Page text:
What's wanted is to add a sheet to take inputs of L value, input Z and output Z, and from that provide the Cin, Cout, and Q. This is for those who are determined to make an existing coil work.

This file has been saved as .xls and .ods and here the xls version is, so others can participate in this numerical experiment. No macros, nothing hidden. Those things make a mess in the computer and in the mind.

Others can try it. I hope it is fun and I accept responsibility for any errors, just please mention them to me so I can fix them.


* calculator for tube pi network_v2017-04-14-1619.xls (416.5 KB - downloaded 36 times.)
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« Reply #259 on: April 14, 2017, 07:54:53 PM »

I feel you on the different calculators giving different outputs.

I've found that Tonne's and Ian G3SEK spreadsheet give the best.  With Tonne's software, you have to take stray C, Lsupp, etc into account after the numbers are spit out.  Ian's spreadsheet, on the other hand, will darn near give you exact values as long as you give it all the data it asks for.  Ie, on the 3cx3000 just built, Tonne's program gave  about 28 pf for Ctune.  After running through Ian's spreadsheet I found I needed about 8 pf Cmin to get to 29.7 .  That necessitated getting a new cap for Ctune.  Prior I couldn't tune about the tech and of ten.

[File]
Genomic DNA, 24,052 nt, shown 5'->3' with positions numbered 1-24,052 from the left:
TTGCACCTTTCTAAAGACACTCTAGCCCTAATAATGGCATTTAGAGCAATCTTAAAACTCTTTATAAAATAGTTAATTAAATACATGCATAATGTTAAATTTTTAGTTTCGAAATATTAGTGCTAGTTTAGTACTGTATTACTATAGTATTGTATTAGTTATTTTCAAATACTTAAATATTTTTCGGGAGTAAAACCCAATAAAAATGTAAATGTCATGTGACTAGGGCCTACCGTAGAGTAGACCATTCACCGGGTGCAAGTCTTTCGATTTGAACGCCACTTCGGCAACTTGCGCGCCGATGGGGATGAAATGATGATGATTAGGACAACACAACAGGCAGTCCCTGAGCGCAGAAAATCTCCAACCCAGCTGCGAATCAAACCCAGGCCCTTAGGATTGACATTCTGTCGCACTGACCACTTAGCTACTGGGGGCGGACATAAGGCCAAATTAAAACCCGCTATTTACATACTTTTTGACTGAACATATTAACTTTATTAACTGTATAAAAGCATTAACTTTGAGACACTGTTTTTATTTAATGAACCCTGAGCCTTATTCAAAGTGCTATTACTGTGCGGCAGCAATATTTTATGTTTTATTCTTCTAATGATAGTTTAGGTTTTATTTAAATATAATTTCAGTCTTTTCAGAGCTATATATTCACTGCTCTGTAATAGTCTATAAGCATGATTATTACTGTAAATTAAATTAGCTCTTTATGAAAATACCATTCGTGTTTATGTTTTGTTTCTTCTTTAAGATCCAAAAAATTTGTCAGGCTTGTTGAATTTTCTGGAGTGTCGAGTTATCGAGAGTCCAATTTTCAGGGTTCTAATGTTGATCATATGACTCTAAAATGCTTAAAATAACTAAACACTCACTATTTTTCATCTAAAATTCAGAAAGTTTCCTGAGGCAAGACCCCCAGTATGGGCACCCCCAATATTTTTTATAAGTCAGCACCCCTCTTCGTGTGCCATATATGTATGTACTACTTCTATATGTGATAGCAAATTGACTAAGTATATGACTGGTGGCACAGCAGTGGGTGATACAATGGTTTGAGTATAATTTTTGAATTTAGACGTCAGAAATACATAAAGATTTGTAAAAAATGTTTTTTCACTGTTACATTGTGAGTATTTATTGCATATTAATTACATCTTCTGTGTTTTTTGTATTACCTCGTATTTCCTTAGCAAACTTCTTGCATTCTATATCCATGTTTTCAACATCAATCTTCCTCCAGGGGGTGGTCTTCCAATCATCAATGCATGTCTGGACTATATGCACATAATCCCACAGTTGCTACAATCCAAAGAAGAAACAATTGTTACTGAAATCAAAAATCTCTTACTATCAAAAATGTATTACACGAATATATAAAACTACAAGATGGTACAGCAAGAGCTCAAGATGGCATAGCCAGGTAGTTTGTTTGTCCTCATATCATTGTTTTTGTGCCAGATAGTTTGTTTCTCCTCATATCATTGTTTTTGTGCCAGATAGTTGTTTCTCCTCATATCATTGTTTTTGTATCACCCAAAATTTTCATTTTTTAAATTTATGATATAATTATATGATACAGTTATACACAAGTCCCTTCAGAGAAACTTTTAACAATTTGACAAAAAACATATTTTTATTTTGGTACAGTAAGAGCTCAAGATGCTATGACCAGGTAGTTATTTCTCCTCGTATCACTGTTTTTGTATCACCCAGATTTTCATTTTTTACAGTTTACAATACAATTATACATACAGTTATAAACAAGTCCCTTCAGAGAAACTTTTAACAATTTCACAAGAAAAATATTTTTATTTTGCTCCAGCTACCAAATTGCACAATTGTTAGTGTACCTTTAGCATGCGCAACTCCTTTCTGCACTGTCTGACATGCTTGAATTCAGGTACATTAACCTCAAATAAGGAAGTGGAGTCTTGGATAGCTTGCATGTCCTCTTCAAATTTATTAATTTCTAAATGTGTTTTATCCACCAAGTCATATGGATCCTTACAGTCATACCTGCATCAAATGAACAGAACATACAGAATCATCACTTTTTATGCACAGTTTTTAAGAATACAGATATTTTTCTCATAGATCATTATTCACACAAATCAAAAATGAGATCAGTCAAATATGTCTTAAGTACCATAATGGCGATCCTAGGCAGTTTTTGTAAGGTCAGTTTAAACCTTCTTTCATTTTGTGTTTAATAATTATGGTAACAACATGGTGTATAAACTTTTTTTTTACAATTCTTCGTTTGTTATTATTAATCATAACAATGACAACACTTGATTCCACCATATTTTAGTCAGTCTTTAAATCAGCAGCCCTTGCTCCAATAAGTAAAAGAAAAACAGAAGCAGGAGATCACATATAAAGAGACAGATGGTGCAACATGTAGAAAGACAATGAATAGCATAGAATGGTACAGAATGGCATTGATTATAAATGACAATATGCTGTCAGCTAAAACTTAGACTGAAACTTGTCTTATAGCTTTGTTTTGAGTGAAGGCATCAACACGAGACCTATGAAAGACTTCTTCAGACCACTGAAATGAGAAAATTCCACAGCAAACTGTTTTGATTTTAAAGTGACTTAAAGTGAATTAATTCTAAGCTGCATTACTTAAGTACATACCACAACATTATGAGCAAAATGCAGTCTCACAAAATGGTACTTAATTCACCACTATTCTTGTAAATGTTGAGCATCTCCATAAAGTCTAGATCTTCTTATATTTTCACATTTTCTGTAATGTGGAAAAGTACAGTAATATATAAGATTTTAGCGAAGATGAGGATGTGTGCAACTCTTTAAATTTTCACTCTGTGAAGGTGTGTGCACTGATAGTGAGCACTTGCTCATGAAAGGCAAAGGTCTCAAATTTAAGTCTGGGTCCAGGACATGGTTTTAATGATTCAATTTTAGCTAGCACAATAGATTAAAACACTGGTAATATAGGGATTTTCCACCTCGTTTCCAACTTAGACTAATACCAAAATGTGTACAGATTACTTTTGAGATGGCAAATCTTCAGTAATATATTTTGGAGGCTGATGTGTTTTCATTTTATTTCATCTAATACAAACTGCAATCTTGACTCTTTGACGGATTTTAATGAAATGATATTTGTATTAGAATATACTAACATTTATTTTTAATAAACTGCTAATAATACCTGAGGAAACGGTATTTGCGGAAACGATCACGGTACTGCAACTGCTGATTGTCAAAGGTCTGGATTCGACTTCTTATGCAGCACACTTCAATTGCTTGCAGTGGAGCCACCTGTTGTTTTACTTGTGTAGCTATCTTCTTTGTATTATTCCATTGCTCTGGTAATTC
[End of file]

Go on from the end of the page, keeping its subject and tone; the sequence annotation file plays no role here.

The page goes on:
You give up some harmonic cleanliness with a low q.  You gain bandwidth excursions without returning (your pass and is wider) and you also usually have a lot less peaky tuning.  A Q of 2-3 is what's regarded as OK on inputs, and that lets us hopefully tune the entire band under 1.5 or so.  But, there is very little harmonic suppression compared to a Q of 8.  And when you go up to 12, it's even better.

What I'm not real sure about is IMD in relation to tank Q.  Maybe Tom, K1JJ could chime in on that.  I'm sure he's mentioned it before, but I plead CRS now :-)

--Shane
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« Reply #260 on: April 15, 2017, 11:58:14 AM »

It's said the pi network is made of two L networks, as in the figure. My main difficulty is the messy equation indicated.


* L networks.png (42.17 KB, 1123x508 - viewed 80 times.)
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« Reply #261 on: April 15, 2017, 03:07:17 PM »


What I'm not real sure about is IMD in relation to tank Q.  Maybe Tom, K1JJ could chime in on that.  I'm sure he's mentioned it before, but I plead CRS now :-)

--Shane
KD6VXI

Hi Shane,

Generally, the higher the Q, the better the IMD figures, but the lower the efficiency.  To take an extreme case, just imagine a plate tank Q of 2 - hardly any flywheel effect to integrate the class B pulses.  A  Q of 12 is a decent compromise since efficiency is important to most hams. But if pure cleanliness and great IMD figures are most important, then: